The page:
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Elton John Says Modern Pop Hits “Are Not Real Songs”

on August 27, 2020, 12:16pm

Elton John once criticized the music in the live-action Lion King remake for losing the “magic and joy” of the original. Turns out the piano playing icon has much the same opinion of modern pop in general, as he recently said most songs on the charts aren’t “proper songs.”

Speaking with BBC Radio 6 Music, John expressed his preference for artists who write their own music. “[Father John Misty] reminds me a little bit of me, the way he writes songs,” he praised, adding, “Conan [Gray’s] from America and he’s the only person in the American Spotify Top 50 to actually write the song without anybody else.” John was referring to “Heather”, a track currently sitting at No. 12 on the US Top 50 Spotify chart — below three Juice WRLD songs, BTS’ “Dynamite”, and reigning champ “WAP” from Cardi B and Megan Thee Stallion.

John continued, “Everybody else there’s four or five writers on (a track). You look at most of the records in the charts — they’re not real songs. They’re bits and pieces and it’s nice to hear someone write a proper song.” And John’s right; none of those songs is credited to fewer than two songwriters, save for Gray’s. (To be fair, Juice WRLD’s Marshmello collab “Come & Go” is credited to only those two artists.)

He went on to suggest pop music now is churned out for unsophisticated listeners and mass consumption. “I like people who write songs. And there’s plenty of people that do, but a lot of them don’t get played on the radio because they’re too sophisticated and we get songs made by a computer all the time and I’m not interested in that,” he concluded.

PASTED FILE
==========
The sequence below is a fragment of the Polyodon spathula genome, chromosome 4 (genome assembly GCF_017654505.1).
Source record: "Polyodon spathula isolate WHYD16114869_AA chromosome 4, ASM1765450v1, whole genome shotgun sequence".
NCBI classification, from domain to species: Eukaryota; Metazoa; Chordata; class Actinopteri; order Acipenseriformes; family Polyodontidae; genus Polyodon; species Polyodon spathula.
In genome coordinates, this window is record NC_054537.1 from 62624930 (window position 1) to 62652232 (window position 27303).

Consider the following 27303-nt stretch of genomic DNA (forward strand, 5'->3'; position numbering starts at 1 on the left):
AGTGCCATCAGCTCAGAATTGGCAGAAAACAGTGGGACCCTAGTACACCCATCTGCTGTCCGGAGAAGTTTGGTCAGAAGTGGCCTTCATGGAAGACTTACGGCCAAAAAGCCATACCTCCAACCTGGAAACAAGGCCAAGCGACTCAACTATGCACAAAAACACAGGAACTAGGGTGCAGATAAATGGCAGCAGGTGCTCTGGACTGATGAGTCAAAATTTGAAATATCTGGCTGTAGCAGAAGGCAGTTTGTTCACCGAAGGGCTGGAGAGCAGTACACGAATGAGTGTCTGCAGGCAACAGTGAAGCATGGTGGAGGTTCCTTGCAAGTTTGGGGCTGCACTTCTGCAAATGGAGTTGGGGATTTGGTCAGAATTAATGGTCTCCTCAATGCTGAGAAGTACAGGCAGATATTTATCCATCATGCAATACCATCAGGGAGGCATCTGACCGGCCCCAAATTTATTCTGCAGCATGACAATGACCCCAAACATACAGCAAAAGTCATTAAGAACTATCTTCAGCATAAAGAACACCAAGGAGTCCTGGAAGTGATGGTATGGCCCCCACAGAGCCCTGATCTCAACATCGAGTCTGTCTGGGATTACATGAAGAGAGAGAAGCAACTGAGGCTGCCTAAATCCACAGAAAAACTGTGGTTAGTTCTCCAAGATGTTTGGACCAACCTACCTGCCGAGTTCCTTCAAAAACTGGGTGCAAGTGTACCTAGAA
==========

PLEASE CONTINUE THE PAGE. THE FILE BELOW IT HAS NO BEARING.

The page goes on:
Elsewhere, John also discussed the preservation of independent music venues during the COVID-19 era — particularly Los Angeles’ Troubadour, where John played his first US show in 1970. “I’ve heard they might be closing, but I think it’s going to be okay,” he said. “We have to preserve venues like this.”

So why does he think the Troubadour will come through the economic downturn? While he didn’t say specifically, John hinted that he himself may be working to help the venue survive. He said he had “made a few phone calls” and that “there are a few irons in the fire.” He added,

“If venues like that disappear then it’s really grim stuff because they are so important for new people to go [to] and I’ve seen so many new acts there that have come from Britain. I saw Cat Stevens there when he did his first show in America. It’s a great launch pad. It’s a great room, it has atmosphere, it has everything going for it. If you can’t play well at the Troubadour, you can’t play well anywhere.”

Whether John will actually get involved in saving the venue is unclear, but he’s been known to step up before. At the beginning of the year, he pledged $1 million in relief for the Australian brushfires. Then in March, he hosted the “iHeart Living Room Concert for America” to support Feeding America and First Responders Children’s Foundation. Performers included Foo Fighters’ Dave Grohl, Billie Eilish, Green Day’s Billie Joe Armstrong, Camila Cabello and Shawn Mendes, Lady Gaga, Lizzo, Sam Smith, and others.

Editor’s Note: A portion of the proceeds from all Consequence of Sound merch goes to benefit MusiCares’ COVID-19 Artist Relief fund supporting independent musicians. Grab our Summer 2020 Concert T-shirt below.